Rodham E. Tulloss
ret at PLUTO.NJCC.COM
Fri Aug 20 09:34:41 CDT 2004
I realize that in my first comment I conflated a number of issues with
the nomenclatural one. Nice to have it off my chest, but irrelevant.
The nomenclatural errors that I have seen most commonly in recent years
are: naming two herbaria and saying all types declared in the given paper
are in one or the other of them...and never specifying which in any case
(at least two separate occurrences); creation of homonyms (half a dozen
occurrences); not listing the herbarium in which a type is located;
other insufficient designation of a type; designation of mulitple co-types;
failure to produce a Latin protologue; application of an out-of-date version
of the Code.
These errors largely were made by people who had not formally studied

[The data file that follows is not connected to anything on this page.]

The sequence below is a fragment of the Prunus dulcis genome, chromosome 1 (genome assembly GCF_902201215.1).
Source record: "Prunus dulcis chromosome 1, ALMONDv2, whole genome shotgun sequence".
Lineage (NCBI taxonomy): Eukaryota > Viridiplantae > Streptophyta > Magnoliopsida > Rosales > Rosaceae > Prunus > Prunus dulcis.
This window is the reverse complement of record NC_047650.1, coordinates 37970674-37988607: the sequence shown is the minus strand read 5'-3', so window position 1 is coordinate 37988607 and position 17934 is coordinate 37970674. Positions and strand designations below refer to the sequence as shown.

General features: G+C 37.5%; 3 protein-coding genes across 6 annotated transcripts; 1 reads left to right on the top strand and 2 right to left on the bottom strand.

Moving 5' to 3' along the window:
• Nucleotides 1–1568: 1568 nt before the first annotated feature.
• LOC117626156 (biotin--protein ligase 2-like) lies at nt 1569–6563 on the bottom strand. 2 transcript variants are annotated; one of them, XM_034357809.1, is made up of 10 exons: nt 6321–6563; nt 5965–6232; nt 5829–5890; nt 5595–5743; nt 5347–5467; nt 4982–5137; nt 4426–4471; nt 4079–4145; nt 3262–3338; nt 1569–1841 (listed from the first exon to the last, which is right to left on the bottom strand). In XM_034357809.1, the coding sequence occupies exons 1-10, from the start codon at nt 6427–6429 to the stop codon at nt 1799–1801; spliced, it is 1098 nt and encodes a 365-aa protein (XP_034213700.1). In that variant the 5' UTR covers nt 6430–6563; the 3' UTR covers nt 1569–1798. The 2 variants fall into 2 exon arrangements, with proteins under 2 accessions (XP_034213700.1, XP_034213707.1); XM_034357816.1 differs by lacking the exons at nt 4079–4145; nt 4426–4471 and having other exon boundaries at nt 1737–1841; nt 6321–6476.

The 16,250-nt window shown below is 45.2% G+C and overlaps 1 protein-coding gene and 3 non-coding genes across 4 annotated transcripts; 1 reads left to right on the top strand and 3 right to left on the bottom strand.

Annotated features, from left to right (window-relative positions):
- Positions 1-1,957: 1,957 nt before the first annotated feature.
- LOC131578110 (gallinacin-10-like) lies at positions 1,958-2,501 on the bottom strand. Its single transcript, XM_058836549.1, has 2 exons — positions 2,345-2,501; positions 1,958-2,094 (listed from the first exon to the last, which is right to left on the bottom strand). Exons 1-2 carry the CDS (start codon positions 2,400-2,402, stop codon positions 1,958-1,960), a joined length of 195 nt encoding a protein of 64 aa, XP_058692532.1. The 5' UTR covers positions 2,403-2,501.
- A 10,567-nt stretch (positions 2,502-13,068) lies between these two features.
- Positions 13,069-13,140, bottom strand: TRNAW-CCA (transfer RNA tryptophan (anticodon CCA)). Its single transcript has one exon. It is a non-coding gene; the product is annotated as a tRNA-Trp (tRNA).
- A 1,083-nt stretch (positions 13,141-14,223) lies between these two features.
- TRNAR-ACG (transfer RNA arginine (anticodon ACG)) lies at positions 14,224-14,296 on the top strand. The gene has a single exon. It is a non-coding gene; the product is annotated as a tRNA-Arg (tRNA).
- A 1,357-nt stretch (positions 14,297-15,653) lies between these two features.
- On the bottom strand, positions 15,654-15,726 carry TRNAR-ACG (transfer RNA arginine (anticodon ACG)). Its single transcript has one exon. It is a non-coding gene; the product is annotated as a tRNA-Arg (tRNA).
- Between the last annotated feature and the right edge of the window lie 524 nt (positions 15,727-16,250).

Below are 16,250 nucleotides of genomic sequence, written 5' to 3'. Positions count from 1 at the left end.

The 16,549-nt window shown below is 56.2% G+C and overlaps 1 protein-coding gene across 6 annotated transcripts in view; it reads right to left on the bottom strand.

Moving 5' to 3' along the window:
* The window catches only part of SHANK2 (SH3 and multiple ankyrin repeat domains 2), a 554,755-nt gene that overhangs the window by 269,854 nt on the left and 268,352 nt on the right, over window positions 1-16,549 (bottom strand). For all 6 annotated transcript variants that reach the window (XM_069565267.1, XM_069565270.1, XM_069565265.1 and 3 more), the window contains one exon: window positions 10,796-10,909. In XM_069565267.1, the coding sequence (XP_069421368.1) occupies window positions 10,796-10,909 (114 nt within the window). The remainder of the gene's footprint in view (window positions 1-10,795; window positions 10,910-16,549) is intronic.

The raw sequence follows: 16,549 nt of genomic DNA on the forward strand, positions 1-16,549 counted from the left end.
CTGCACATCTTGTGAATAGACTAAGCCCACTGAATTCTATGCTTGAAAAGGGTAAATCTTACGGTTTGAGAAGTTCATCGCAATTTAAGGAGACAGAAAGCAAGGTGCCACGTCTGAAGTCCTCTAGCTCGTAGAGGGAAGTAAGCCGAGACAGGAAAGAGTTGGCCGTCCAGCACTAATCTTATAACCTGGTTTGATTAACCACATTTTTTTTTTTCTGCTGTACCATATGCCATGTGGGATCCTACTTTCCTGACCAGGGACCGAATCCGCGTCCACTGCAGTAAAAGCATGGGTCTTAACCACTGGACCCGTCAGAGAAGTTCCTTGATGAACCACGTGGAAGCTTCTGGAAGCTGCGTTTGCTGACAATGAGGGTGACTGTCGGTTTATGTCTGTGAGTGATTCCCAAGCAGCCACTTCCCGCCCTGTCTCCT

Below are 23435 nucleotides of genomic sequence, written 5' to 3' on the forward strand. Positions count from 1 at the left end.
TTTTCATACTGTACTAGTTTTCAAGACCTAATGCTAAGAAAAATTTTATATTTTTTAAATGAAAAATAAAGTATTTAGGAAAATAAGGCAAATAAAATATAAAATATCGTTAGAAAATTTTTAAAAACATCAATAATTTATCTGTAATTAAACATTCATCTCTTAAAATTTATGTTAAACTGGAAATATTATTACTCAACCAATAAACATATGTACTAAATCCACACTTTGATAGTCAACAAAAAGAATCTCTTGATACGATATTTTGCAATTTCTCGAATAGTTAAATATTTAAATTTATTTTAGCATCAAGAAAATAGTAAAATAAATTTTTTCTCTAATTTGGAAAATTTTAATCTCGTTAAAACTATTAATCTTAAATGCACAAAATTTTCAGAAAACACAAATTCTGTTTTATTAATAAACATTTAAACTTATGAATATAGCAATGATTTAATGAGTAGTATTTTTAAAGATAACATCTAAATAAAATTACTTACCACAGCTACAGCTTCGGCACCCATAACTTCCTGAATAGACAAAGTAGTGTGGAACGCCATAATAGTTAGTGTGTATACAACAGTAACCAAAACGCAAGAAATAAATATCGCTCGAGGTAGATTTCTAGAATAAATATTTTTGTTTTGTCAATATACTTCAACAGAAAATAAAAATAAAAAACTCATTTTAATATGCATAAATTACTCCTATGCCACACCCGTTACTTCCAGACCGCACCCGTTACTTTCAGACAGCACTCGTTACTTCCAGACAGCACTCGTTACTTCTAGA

the field in which they were publishing; however, the first listed (for
example) was made only by professionals with LONG careers behind them.
A checklist would have been very useful (and is cheap to create).
Nomenclators would be very valuable, but one can certainly understand
that few exist in mycology. The history of old names is toruously complex
sometimes; the number of names can be very large in larger genera. The
literature necessary for the research is sometimes rare. Etc.
Even with decades of work by Dr. C. Bas (Leiden) and now another 8 years
of joint effort, a nomenclator for Amanita is still elusive (nearly 500
remaining open questions by my last count). At the very least, we should
all support lists of names, lists of authors, etc.
More information about the Taxacom